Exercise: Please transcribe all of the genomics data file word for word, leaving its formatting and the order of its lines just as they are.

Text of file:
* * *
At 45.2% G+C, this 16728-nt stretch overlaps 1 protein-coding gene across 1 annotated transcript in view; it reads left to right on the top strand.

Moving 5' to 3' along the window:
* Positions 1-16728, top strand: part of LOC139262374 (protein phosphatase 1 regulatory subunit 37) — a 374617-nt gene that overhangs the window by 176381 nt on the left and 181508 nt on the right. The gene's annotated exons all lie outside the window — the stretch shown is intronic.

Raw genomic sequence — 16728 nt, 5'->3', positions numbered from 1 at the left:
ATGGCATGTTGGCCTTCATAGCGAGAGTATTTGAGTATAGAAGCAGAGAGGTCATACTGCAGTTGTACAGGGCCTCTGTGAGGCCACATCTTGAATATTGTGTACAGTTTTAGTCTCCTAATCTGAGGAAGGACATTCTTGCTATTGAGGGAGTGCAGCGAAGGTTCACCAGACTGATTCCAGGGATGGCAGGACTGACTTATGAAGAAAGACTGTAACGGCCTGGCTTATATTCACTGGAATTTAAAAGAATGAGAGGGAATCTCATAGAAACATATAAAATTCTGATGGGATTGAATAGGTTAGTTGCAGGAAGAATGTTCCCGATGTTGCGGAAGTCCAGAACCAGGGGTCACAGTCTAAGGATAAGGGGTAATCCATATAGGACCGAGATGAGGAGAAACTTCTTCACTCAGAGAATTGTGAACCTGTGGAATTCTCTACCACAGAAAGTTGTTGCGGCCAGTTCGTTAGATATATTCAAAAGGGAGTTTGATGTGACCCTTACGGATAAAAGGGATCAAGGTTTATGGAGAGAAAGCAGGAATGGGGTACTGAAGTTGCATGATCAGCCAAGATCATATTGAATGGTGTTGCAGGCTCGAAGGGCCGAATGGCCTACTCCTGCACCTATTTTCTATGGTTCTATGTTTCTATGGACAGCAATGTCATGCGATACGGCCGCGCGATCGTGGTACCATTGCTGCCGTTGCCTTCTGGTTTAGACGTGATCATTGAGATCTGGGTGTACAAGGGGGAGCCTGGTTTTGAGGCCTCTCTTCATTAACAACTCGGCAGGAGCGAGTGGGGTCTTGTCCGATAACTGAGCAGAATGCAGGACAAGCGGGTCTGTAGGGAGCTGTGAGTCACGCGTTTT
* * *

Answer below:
At 45.2% G+C, this 16728-nt stretch overlaps 1 protein-coding gene across 1 annotated transcript in view; it reads left to right on the top strand.

Moving 5' to 3' along the window:
* Positions 1-16728, top strand: part of LOC139262374 (protein phosphatase 1 regulatory subunit 37) — a 374617-nt gene that overhangs the window by 176381 nt on the left and 181508 nt on the right. The gene's annotated exons all lie outside the window — the stretch shown is intronic.

Raw genomic sequence — 16728 nt, 5'->3', positions numbered from 1 at the left:
ATGGCATGTTGGCCTTCATAGCGAGAGTATTTGAGTATAGAAGCAGAGAGGTCATACTGCAGTTGTACAGGGCCTCTGTGAGGCCACATCTTGAATATTGTGTACAGTTTTAGTCTCCTAATCTGAGGAAGGACATTCTTGCTATTGAGGGAGTGCAGCGAAGGTTCACCAGACTGATTCCAGGGATGGCAGGACTGACTTATGAAGAAAGACTGTAACGGCCTGGCTTATATTCACTGGAATTTAAAAGAATGAGAGGGAATCTCATAGAAACATATAAAATTCTGATGGGATTGAATAGGTTAGTTGCAGGAAGAATGTTCCCGATGTTGCGGAAGTCCAGAACCAGGGGTCACAGTCTAAGGATAAGGGGTAATCCATATAGGACCGAGATGAGGAGAAACTTCTTCACTCAGAGAATTGTGAACCTGTGGAATTCTCTACCACAGAAAGTTGTTGCGGCCAGTTCGTTAGATATATTCAAAAGGGAGTTTGATGTGACCCTTACGGATAAAAGGGATCAAGGTTTATGGAGAGAAAGCAGGAATGGGGTACTGAAGTTGCATGATCAGCCAAGATCATATTGAATGGTGTTGCAGGCTCGAAGGGCCGAATGGCCTACTCCTGCACCTATTTTCTATGGTTCTATGTTTCTATGGACAGCAATGTCATGCGATACGGCCGCGCGATCGTGGTACCATTGCTGCCGTTGCCTTCTGGTTTAGACGTGATCATTGAGATCTGGGTGTACAAGGGGGAGCCTGGTTTTGAGGCCTCTCTTCATTAACAACTCGGCAGGAGCGAGTGGGGTCTTGTCCGATAACTGAGCAGAATGCAGGACAAGCGGGTCTGTAGGGAGCTGTGAGTCACGCGTTTT